White, William Allen
White, William Allen,1868–1944, American author, b. Emporia, Kans., studied (1886–90) at Kansas State Univ. As owner and editor of the Emporia Gazette from 1895 until his death, he represented grass roots political opinion throughout the nation. In 1896 his famous editorial, "What's the Matter with Kansas?," attacked the Populists and helped elect McKinley, the Republican candidate. A spokesman for small town life and a liberal Republican, White feared the results of excessive industrialization. His fiction reflects his social and political views. In 1923. he won a Pulitzer Prize for his editorials. His writings include short stories, the novel A Certain Rich Man (1909), a biography of Woodrow Wilson (1924), two biographies of Calvin Coolidge (1925, 1938), and two collections of his newspaper writings, The Editor and His People (1924) and Forty Years on Main Street (1937).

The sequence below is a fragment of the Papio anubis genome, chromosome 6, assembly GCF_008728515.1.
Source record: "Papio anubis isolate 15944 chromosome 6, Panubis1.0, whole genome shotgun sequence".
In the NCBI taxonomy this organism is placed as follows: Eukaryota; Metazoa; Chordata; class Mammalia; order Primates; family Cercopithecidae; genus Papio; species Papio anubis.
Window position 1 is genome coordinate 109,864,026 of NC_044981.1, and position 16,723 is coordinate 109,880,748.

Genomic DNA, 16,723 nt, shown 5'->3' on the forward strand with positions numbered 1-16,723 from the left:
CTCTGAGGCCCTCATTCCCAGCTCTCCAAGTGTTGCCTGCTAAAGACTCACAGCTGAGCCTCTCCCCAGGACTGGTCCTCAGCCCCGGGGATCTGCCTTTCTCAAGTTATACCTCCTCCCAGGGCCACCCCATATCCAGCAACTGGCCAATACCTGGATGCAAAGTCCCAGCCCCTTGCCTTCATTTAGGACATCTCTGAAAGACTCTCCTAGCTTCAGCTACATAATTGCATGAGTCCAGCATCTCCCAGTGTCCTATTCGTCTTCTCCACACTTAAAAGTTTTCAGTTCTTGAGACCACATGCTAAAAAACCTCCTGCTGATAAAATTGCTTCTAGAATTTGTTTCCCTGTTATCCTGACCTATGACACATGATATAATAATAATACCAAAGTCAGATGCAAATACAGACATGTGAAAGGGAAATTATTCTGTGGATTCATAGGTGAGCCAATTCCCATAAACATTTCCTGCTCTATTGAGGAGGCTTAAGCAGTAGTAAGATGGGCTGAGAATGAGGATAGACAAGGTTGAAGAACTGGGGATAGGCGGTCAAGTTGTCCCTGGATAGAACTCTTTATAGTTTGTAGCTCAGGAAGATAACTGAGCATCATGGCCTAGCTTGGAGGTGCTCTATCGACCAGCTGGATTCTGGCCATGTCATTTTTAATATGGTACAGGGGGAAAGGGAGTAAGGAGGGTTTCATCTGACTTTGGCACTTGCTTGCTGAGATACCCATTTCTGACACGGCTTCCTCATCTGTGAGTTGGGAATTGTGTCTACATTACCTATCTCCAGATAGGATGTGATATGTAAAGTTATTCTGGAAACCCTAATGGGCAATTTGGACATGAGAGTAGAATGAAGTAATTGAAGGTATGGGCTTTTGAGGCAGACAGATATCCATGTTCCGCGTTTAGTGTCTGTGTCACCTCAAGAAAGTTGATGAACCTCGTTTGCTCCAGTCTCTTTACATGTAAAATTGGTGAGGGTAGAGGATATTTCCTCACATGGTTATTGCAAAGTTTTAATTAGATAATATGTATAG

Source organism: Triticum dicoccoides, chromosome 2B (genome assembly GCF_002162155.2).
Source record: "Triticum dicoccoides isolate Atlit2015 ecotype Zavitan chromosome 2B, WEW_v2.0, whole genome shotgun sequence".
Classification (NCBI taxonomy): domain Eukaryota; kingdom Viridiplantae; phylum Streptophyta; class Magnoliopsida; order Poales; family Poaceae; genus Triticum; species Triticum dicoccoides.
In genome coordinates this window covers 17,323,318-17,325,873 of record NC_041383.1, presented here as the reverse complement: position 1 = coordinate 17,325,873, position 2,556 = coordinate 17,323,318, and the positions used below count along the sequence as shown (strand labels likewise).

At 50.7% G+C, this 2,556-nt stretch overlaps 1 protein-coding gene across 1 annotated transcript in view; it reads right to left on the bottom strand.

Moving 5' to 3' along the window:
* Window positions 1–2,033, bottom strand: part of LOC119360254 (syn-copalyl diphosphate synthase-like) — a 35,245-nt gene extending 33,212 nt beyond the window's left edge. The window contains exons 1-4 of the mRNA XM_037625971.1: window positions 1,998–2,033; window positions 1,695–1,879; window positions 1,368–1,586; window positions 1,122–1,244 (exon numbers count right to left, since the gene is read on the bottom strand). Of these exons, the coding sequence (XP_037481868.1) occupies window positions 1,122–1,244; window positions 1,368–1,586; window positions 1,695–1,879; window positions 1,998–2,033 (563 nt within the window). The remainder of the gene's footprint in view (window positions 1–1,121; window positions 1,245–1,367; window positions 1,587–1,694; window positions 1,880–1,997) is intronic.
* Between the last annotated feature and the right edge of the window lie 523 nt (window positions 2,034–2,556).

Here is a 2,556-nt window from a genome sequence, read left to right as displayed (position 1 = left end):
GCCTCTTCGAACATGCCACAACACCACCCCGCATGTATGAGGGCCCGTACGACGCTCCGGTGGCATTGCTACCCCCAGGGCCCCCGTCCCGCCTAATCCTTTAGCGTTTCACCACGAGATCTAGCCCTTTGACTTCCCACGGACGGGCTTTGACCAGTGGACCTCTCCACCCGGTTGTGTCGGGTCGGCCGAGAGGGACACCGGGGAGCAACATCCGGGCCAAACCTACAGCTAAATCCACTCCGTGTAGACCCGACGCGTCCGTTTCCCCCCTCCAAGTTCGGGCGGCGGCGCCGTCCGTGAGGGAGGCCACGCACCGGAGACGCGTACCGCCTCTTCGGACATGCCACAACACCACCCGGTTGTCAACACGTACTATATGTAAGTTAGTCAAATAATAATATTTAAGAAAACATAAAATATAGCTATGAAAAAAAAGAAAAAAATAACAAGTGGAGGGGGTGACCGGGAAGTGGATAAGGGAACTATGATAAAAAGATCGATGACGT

See his autobiography (1946; Pulitzer Prize) and selected letters (ed. by W. Johnson, 1947).
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White, William Allen(1868–1944) journalist, author; born in Emporia, Kans. He quit college to become business manager of the El Dorado Republican and, later, an editorial writer for the Kansas City Star. In 1895, borrowing $3,000, he bought the small, rural Emporia Gazette, which he published and edited for the rest of his life, besides contributing articles and short stories to many other publications. His 1896 editorial attacking populism was widely circulated by Republicans during that year's presidential campaign and made him famous; he came to be regarded as an independent-minded, commonsensical spokesman for small-town America. A 1921 essay on his daughter's death in a riding accident became a classic, and a 1922 editorial supporting striking railroad workers brought him a Pulitzer Prize. He also wrote novels and biographies of Woodrow Wilson (1921) and Calvin Coolidge (1925, 1938). His autobiography, published in 1946, won a posthumous Pulitzer Prize.
The Cambridge Dictionary of American Biography, by John S. Bowman. Copyright © Cambridge University Press 1995. Reproduced with permission.